The surface area of South Africa falls into two major physiographic features: the interior plateau, and the land between the plateau and the coast.

 

Forming the boundary between these two areas is the Great Escarpment, the most prominent and continuous relief feature in the country. Its height above sea level varies from approximately 1,500 m in the dolerite-capped Roggeveld scarp in the south-west to a height of 3,482 m in the KwaZulu-Natal Drakensberg.

 

Inland from the Escarpment lies the interior plateau, which is the southern continuation of the great African plateau stretching north to the Sahara. The plateau itself is characterized by wide plains with an average height of 1,200 m above sea level.

 

 

Climatic Features

The subtropical location, on either side of 30S, accounts for the warm temperate conditions so typical of South Africa.

 

The country also falls squarely within the subtropical belt of high pressure, making it dry, with an abundance of sunshine.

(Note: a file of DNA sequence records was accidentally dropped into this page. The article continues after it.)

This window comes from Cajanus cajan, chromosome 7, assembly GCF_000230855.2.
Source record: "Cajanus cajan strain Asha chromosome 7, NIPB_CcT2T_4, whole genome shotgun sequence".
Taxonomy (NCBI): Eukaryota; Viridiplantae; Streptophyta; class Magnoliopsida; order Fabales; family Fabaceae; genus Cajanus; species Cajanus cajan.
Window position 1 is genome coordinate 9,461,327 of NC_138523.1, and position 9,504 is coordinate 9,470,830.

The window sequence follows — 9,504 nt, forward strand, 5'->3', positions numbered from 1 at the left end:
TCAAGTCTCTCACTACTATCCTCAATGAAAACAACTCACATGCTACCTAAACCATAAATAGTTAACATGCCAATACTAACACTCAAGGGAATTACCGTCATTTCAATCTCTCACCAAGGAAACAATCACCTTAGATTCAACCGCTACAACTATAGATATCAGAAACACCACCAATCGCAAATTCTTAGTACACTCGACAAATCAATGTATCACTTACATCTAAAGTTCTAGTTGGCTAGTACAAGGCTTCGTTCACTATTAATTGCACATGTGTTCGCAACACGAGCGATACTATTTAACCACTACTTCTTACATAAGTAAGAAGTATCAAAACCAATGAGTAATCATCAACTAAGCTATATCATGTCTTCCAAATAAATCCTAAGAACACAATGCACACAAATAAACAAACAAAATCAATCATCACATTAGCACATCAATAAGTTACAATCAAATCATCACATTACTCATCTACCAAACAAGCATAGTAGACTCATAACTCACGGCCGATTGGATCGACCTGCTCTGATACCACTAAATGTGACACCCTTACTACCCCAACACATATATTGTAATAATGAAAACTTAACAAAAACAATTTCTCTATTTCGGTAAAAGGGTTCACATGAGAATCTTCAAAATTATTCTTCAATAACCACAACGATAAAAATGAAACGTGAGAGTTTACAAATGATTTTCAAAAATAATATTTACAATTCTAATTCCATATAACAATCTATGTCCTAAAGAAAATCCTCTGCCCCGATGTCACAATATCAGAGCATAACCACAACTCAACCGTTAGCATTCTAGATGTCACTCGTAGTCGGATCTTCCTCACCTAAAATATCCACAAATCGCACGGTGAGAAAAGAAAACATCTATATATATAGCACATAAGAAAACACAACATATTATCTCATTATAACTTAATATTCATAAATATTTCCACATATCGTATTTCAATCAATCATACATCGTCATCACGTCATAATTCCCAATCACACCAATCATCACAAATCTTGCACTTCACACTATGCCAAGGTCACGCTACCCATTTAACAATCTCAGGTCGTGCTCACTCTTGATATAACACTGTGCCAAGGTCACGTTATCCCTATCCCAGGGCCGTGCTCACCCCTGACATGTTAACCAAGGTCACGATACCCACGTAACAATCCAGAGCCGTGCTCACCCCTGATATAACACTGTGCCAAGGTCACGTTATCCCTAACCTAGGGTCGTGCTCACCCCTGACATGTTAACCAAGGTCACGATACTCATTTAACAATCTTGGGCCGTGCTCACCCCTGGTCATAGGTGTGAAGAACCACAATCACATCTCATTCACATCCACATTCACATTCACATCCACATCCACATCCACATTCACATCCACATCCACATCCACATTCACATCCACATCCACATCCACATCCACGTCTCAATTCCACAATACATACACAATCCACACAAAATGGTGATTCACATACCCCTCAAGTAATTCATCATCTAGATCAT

The wide expanses of ocean on three sides of South Africa have a moderating influence on its climate. More apparent, however, are the effects of the warm Agulhas and cold Benguela currents along the east and west coasts respectively. While Durban (east coast) and Port Nolloth (west coast) lie more or less on the same latitude, there is a difference of at least 6C in their mean annual temperatures.

 

Gale-force winds are frequent on the coasts, especially in the south-western and southern coastal areas.

 

Temperatures

Temperature conditions in South Africa are characterized by three main features. Firstly, temperatures tend to be lower than in other regions at similar latitudes, for example, North Africa and Australia. This is primarily due to the greater elevation above sea level of the subcontinent.